Tom Major: The drive in was built by my wife’s father in 1954 and they shut it down in 1984.  And in 2004 she said she wanted it back and I begged her not to do it and she said, “I want it back” and I said, “Sweetheart there are only 300 people that live here and that is not the highway anymore, there’s a new highway.” “I want my theater,”[she said.] So I had to build a theater. Didn’t know anything about the business, and that was 17 years ago. And they told me then, Mr. Major they will never work and, those are fightin words. It’s doing very well.

Zain Harding: Now, regarding the pandemic, how has it affected your operations of the drive-in? 

Tom Major: Well, a couple things. On one hand, we don’t get first run movies anymore because the studios are pushing them back to when, you know, Covid is over with and they can open up the real theaters.  There’s only 300 of us [drive-ins] and there’s thousands of regular theaters. 

And then we had to fight Covid regulations because we’re an outdoor theater. I had to get [Governor] Kemp’s Staff to agree that being an outdoor theater ­- even though real theaters had to be shut down - that we could be open. He agreed to do it about two months ago.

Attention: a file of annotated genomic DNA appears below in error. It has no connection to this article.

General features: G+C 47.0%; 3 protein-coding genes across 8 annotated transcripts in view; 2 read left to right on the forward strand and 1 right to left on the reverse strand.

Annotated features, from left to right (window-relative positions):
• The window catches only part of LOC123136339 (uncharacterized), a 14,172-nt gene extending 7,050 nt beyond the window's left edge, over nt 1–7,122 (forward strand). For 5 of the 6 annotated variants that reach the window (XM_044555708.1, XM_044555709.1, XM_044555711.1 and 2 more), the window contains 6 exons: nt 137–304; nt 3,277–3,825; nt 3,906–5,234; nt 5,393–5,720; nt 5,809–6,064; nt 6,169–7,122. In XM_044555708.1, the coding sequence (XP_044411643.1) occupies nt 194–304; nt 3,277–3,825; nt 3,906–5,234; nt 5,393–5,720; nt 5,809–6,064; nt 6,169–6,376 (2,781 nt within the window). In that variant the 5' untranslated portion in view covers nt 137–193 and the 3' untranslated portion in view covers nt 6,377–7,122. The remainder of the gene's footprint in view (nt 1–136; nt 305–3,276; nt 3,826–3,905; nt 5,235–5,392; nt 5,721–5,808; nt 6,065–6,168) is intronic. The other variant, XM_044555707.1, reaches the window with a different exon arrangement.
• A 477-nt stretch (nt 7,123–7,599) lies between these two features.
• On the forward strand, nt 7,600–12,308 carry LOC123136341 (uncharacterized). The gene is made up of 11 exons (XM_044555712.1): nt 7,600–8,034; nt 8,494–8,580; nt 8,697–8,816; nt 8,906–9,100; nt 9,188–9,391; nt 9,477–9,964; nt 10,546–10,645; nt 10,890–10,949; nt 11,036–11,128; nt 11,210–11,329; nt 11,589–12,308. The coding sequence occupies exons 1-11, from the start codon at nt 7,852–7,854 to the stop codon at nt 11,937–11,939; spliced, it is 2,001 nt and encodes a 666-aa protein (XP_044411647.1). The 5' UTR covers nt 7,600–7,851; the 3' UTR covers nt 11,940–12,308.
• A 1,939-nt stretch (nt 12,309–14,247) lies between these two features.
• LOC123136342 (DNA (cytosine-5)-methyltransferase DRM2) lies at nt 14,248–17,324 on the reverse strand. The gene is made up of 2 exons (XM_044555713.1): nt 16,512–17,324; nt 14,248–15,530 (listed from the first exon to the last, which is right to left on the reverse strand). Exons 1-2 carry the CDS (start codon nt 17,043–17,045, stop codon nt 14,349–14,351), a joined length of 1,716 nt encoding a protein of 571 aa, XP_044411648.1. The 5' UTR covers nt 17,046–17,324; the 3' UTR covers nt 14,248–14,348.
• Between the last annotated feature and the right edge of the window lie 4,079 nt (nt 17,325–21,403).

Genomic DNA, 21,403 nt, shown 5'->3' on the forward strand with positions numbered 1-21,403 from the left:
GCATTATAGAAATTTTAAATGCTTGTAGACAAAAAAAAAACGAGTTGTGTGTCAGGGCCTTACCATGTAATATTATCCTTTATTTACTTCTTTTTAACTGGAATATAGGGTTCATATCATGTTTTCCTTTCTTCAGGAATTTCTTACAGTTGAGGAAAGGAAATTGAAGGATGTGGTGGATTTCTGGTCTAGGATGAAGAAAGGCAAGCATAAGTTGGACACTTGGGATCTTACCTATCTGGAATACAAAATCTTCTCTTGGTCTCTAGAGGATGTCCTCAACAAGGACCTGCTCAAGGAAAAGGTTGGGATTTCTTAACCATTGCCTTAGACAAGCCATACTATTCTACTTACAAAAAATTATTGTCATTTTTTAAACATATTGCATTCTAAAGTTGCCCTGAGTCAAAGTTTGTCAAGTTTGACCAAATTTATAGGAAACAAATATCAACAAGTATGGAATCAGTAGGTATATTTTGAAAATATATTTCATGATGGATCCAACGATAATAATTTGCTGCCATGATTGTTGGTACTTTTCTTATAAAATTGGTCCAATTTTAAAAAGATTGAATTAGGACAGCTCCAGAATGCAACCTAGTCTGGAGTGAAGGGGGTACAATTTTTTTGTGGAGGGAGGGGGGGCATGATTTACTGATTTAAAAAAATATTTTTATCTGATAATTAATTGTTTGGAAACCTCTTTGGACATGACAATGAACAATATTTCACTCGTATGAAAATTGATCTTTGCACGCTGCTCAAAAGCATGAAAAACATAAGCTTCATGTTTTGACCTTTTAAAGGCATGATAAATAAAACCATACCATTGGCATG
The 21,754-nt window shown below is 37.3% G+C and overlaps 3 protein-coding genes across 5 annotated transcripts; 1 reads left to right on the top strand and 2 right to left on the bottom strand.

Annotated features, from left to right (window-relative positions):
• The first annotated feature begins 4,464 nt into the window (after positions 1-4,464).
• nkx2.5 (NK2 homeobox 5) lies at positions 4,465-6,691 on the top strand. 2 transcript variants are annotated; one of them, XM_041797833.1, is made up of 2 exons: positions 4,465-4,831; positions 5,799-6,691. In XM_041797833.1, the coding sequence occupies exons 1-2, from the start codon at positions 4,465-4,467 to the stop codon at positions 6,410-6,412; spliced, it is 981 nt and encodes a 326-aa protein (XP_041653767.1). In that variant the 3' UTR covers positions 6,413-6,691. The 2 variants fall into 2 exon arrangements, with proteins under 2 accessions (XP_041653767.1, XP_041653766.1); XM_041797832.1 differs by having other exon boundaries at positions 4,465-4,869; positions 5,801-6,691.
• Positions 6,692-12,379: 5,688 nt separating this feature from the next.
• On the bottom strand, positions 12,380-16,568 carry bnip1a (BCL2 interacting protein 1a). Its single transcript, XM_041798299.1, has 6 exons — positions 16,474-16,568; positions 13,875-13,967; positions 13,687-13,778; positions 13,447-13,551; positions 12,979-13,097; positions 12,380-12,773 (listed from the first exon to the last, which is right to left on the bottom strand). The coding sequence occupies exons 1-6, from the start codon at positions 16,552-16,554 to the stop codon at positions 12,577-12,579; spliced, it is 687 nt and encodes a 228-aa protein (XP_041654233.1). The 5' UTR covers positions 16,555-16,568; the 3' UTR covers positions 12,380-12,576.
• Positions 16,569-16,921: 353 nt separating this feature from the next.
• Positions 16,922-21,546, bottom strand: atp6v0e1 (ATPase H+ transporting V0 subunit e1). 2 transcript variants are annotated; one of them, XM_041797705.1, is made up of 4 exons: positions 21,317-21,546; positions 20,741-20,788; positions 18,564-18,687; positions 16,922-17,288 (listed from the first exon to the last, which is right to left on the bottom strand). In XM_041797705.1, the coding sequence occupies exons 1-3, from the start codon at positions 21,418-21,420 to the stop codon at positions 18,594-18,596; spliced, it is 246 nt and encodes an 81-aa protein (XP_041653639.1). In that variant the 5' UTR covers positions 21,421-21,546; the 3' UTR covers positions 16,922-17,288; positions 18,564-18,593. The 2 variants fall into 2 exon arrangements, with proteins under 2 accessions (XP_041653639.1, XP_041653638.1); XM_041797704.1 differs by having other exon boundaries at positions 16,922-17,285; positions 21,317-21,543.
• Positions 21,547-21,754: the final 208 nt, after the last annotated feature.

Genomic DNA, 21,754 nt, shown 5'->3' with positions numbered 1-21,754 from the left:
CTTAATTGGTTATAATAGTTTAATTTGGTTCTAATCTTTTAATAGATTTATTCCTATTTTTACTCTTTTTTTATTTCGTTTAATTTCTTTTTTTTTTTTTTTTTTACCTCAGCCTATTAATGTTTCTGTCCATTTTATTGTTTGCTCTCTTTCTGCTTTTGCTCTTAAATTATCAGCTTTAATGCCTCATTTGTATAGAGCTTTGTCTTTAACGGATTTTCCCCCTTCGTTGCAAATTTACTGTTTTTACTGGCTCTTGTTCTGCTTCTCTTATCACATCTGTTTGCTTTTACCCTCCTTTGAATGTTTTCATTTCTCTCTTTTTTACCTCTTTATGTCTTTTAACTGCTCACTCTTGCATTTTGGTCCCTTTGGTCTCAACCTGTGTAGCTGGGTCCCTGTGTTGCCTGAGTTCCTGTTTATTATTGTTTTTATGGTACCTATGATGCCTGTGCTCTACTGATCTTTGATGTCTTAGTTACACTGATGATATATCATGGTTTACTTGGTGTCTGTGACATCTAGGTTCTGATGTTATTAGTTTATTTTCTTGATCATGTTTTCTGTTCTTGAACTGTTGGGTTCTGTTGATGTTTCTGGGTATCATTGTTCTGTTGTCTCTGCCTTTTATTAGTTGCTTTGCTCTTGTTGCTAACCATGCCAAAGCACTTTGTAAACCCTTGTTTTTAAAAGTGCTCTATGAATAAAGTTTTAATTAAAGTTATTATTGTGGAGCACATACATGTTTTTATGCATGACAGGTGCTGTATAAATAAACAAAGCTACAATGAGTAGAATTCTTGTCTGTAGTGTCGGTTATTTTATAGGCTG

But agreeing to it was not as easy as agreeing to open it up. We normally hold 220 [cars] - with Covid regulations we hold 70. 

All of our staff wears masks and gloves. They don’t actually interact with the customers.  The people that come order food, they come out of the car comes to the window, they order their food and we call them when it’s done. They don’t actually come into the restaurant. 

And we have to go through all kinds of sanitation. Sanitizing the bathrooms and having all the products that you need. We put out markers to keep people six feet apart when they are standing in line for their food. So it’s a different feel. 

Overall because we are about the only thing that’s open for families to go to, we’re doing very well. We sell out almost every night.

Zain Harding: What kind of movies are you currently showing?